HOT SPRINGS -- This year that marks the silver anniversary of the ordination of Father James West now will have a gold tone to it.
In August, Father West will return to service under the gold-topped domes of the Church of St. John the Baptist in Hot Springs to serve as its pastor once more.
"(He is) affable, caring, holy," said Isabelle Peregrin of Hot Springs, a longtime member of the parish and the community. "I'm happy to have him back."
"Delighted!" is what Emma Lou Hotho said she and her husband, Steve, feel about Father West returning.
Their private St. Stephen's Charitable Fund to help disadvantaged youths in the Ukraine couldn't have gotten off the ground like it did without Father West's encouragement during his mid-1990s pastorate there.
"He_was great," Steve Hotho said, "with working with the school kids. He's a gentle man, but strong. He's not afraid to do the right thing."
Father West, 50, was raised in Texarkana and ordained in 1986 by Bishop Andrew J. McDonald. After ordination, Father West served at the parishes of Christ the King in Little Rock, St. Boniface in New Dixie and its missions in Oppelo and Little Italy, St. John in Hot Springs and, most recently, Immaculate Conception in North Little Rock.
In a sit-down interview with Arkansas Catholic, Father West said the idea of being a priest and the actual service in the priesthood has more than exceeded his hopes.
"It's turned out better than I thought it would be," he said, "It's been a far greater joy than I imagined. I can't imagine one could be happier in life."
Of course, he knew the priesthood would be a life of being on call.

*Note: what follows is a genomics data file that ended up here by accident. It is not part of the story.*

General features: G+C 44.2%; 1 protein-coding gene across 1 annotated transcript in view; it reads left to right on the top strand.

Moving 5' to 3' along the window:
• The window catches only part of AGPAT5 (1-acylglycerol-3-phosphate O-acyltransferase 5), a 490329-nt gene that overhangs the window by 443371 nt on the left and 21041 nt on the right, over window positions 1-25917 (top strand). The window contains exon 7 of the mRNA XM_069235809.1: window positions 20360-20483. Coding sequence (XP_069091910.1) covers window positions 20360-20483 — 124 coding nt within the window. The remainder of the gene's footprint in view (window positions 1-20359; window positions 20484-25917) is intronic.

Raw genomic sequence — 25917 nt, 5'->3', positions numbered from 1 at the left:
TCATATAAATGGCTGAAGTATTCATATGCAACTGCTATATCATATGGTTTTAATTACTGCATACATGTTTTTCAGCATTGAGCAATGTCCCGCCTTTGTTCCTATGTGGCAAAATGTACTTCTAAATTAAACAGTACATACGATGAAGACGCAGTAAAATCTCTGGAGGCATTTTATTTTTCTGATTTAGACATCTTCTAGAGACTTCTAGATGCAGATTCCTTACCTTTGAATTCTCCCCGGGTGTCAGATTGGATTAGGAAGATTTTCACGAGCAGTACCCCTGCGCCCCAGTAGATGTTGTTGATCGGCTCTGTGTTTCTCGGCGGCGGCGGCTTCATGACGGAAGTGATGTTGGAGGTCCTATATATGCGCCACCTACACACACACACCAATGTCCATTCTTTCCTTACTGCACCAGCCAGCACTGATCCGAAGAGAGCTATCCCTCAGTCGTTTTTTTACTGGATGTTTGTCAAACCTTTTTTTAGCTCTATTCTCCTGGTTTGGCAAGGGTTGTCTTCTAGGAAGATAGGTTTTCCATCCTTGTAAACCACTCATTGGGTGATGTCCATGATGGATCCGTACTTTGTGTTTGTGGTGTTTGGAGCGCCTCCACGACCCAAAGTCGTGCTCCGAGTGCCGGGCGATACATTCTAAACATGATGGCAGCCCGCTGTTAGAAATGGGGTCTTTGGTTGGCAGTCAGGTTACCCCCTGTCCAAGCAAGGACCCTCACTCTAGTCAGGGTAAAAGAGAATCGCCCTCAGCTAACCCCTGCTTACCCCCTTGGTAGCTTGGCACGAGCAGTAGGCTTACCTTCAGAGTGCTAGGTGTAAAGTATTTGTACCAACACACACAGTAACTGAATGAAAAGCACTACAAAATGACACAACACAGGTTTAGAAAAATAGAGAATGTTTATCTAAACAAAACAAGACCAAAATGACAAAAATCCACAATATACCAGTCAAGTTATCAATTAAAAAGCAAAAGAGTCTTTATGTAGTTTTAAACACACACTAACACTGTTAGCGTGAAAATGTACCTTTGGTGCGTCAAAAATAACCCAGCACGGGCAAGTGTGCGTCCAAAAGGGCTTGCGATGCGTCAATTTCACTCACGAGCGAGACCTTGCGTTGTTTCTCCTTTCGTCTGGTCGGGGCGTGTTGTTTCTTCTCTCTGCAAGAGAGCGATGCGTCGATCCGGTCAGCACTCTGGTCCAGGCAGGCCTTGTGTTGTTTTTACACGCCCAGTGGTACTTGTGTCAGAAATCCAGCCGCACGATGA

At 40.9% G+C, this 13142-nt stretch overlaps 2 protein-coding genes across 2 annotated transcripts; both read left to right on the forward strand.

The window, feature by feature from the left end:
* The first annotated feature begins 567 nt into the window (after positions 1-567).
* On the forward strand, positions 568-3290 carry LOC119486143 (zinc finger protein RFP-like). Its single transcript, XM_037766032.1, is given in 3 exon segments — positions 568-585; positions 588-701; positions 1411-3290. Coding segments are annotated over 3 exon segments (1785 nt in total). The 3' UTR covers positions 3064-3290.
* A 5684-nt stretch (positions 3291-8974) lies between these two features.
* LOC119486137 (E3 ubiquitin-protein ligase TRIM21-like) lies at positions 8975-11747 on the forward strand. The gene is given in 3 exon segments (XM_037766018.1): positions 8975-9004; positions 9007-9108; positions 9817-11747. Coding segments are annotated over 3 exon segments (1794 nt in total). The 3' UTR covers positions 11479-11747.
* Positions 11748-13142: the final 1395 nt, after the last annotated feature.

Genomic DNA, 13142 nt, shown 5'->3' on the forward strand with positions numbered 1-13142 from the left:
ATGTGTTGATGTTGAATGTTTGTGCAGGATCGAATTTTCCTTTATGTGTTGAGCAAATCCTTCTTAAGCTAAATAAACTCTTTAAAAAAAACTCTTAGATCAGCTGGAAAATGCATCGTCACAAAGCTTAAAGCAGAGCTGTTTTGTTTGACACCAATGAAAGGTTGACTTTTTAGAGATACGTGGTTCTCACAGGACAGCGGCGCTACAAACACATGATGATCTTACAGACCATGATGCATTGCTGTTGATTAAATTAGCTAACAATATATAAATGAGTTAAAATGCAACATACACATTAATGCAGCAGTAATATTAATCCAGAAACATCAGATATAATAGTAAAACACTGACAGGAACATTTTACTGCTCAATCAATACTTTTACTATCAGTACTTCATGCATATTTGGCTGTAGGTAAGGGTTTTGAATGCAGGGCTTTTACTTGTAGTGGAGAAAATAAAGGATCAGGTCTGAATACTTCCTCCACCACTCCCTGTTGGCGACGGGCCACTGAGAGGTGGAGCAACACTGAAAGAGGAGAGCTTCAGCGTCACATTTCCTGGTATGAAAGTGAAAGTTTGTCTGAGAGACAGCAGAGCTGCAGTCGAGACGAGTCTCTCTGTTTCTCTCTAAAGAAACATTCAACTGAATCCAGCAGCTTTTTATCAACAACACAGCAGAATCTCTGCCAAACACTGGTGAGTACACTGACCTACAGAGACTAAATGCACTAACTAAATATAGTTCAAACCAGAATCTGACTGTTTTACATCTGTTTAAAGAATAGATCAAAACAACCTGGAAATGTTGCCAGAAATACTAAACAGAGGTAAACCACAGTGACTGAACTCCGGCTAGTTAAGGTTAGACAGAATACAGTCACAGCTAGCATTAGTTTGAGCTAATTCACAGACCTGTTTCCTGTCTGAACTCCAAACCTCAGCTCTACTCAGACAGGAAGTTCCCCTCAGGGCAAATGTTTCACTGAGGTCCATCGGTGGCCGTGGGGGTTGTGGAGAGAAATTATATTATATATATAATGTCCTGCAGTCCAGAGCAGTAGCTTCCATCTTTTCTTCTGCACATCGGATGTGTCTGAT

"I don't think there's been any surprise there," he said, with a grin.
Some of that greater joy he described comes from Scripture passages that have stuck with him through the years. One of his favorites may be found in Psalm 18, verse 2: "I love you, Lord, my rock, my fortress, my deliverer, My God, my rock of refuge, my shield, my saving horn, my stronghold!"
"The knowledge that God is the one we must lean on -- that we can't do anything of any real value, apart from Him -- inspires me," Father West said.
It is that inspiration that parishioners at St. John will come to appreciate. The makeup of the church community has changed a little since his last term of service. There are many more Hispanics at St. John's than a decade ago.
Father West will be eager to greet and meet them: he arrives able to speak conversational Spanish.
Of note, Father West also can read and write Korean. He has celebrated Mass in Korean and that will continue even though he will live in Hot Springs. Twice a month, he will return to Immaculate Conception in North Little Rock to celebrate Mass in Korean for Catholics of the Little Rock area.
One change soon to come will affect more than Catholics at St. John, and that is the revisions of the Mass prayers.
As a person sensitive to language and its meaning, Father West said he thinks the changes will be good for the church community.
"I'm just glad that we are moving toward a more elevated manner of our responses to God at Mass," he said. "The wording of the Mass responses will be more clearly sacred."
For now, he is focused on preparing to leave Immaculate Conception Church.
"I am sad to leave my parish because I always am (sad about leaving)," Father West said, "but I am thrilled to be returning to St. John's. I think it's a tremendous blessing. I couldn't be happier and I love the people of St. John's. I love Hot Springs."
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